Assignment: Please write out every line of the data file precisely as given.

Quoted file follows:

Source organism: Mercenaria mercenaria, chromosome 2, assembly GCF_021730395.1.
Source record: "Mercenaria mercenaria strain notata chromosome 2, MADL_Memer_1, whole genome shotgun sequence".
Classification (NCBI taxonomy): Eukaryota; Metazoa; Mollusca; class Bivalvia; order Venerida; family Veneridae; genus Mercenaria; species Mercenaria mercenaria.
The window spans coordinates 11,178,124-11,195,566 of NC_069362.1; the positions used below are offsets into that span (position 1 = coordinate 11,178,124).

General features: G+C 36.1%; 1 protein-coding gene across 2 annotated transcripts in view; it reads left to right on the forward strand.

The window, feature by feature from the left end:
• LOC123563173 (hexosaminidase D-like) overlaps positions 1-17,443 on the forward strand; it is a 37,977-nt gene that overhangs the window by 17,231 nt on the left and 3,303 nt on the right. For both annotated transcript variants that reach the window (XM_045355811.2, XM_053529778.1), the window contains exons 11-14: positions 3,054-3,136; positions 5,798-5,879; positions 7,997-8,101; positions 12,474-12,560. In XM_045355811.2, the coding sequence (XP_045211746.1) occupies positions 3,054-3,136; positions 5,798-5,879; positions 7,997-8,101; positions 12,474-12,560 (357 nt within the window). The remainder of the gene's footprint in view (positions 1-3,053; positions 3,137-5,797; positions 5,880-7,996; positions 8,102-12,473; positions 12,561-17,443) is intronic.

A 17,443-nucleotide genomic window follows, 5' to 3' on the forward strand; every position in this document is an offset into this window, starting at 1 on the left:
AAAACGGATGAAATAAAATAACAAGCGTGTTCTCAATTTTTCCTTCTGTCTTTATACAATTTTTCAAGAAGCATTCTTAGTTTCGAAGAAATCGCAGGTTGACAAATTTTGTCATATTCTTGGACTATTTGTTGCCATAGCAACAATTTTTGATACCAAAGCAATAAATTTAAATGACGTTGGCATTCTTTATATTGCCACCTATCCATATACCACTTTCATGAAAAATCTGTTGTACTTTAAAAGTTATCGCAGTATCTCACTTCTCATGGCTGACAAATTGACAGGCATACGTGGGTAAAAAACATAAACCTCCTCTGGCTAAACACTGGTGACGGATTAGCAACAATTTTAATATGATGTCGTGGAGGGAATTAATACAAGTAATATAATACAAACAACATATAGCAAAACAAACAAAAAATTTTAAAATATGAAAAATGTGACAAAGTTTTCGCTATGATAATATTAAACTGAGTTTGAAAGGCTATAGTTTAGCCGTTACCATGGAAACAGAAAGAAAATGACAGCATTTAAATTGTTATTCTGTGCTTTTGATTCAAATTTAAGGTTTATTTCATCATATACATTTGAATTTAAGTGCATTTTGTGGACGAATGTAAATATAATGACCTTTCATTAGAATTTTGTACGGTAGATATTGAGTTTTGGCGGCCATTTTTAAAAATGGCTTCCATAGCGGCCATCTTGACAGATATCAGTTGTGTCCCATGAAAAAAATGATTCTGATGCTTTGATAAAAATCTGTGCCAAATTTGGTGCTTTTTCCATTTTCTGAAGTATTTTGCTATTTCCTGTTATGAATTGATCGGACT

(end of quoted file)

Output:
Source organism: Mercenaria mercenaria, chromosome 2, assembly GCF_021730395.1.
Source record: "Mercenaria mercenaria strain notata chromosome 2, MADL_Memer_1, whole genome shotgun sequence".
Classification (NCBI taxonomy): Eukaryota; Metazoa; Mollusca; class Bivalvia; order Venerida; family Veneridae; genus Mercenaria; species Mercenaria mercenaria.
The window spans coordinates 11,178,124-11,195,566 of NC_069362.1; the positions used below are offsets into that span (position 1 = coordinate 11,178,124).

General features: G+C 36.1%; 1 protein-coding gene across 2 annotated transcripts in view; it reads left to right on the forward strand.

The window, feature by feature from the left end:
• LOC123563173 (hexosaminidase D-like) overlaps positions 1-17,443 on the forward strand; it is a 37,977-nt gene that overhangs the window by 17,231 nt on the left and 3,303 nt on the right. For both annotated transcript variants that reach the window (XM_045355811.2, XM_053529778.1), the window contains exons 11-14: positions 3,054-3,136; positions 5,798-5,879; positions 7,997-8,101; positions 12,474-12,560. In XM_045355811.2, the coding sequence (XP_045211746.1) occupies positions 3,054-3,136; positions 5,798-5,879; positions 7,997-8,101; positions 12,474-12,560 (357 nt within the window). The remainder of the gene's footprint in view (positions 1-3,053; positions 3,137-5,797; positions 5,880-7,996; positions 8,102-12,473; positions 12,561-17,443) is intronic.

A 17,443-nucleotide genomic window follows, 5' to 3' on the forward strand; every position in this document is an offset into this window, starting at 1 on the left:
AAAACGGATGAAATAAAATAACAAGCGTGTTCTCAATTTTTCCTTCTGTCTTTATACAATTTTTCAAGAAGCATTCTTAGTTTCGAAGAAATCGCAGGTTGACAAATTTTGTCATATTCTTGGACTATTTGTTGCCATAGCAACAATTTTTGATACCAAAGCAATAAATTTAAATGACGTTGGCATTCTTTATATTGCCACCTATCCATATACCACTTTCATGAAAAATCTGTTGTACTTTAAAAGTTATCGCAGTATCTCACTTCTCATGGCTGACAAATTGACAGGCATACGTGGGTAAAAAACATAAACCTCCTCTGGCTAAACACTGGTGACGGATTAGCAACAATTTTAATATGATGTCGTGGAGGGAATTAATACAAGTAATATAATACAAACAACATATAGCAAAACAAACAAAAAATTTTAAAATATGAAAAATGTGACAAAGTTTTCGCTATGATAATATTAAACTGAGTTTGAAAGGCTATAGTTTAGCCGTTACCATGGAAACAGAAAGAAAATGACAGCATTTAAATTGTTATTCTGTGCTTTTGATTCAAATTTAAGGTTTATTTCATCATATACATTTGAATTTAAGTGCATTTTGTGGACGAATGTAAATATAATGACCTTTCATTAGAATTTTGTACGGTAGATATTGAGTTTTGGCGGCCATTTTTAAAAATGGCTTCCATAGCGGCCATCTTGACAGATATCAGTTGTGTCCCATGAAAAAAATGATTCTGATGCTTTGATAAAAATCTGTGCCAAATTTGGTGCTTTTTCCATTTTCTGAAGTATTTTGCTATTTCCTGTTATGAATTGATCGGACT